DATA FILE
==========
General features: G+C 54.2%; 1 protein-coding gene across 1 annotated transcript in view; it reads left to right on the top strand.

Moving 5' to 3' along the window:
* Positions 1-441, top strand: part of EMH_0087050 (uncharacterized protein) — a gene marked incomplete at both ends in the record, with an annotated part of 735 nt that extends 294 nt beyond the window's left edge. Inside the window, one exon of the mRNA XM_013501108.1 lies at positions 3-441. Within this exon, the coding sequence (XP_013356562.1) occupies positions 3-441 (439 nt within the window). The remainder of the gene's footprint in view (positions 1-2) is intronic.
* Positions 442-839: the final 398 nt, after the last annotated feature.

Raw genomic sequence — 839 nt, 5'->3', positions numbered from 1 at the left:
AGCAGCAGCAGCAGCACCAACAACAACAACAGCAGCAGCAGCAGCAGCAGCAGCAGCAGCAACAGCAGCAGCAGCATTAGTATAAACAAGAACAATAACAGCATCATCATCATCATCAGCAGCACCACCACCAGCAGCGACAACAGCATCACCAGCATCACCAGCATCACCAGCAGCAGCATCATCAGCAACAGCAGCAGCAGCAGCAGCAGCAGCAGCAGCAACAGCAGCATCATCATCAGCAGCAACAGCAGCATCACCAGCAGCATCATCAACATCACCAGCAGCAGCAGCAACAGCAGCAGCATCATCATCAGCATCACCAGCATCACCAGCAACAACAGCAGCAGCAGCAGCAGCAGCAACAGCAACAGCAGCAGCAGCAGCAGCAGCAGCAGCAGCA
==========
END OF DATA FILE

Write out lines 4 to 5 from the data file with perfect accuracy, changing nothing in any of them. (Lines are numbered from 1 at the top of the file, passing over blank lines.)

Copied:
* Positions 442-839: the final 398 nt, after the last annotated feature.

Raw genomic sequence — 839 nt, 5'->3', positions numbered from 1 at the left: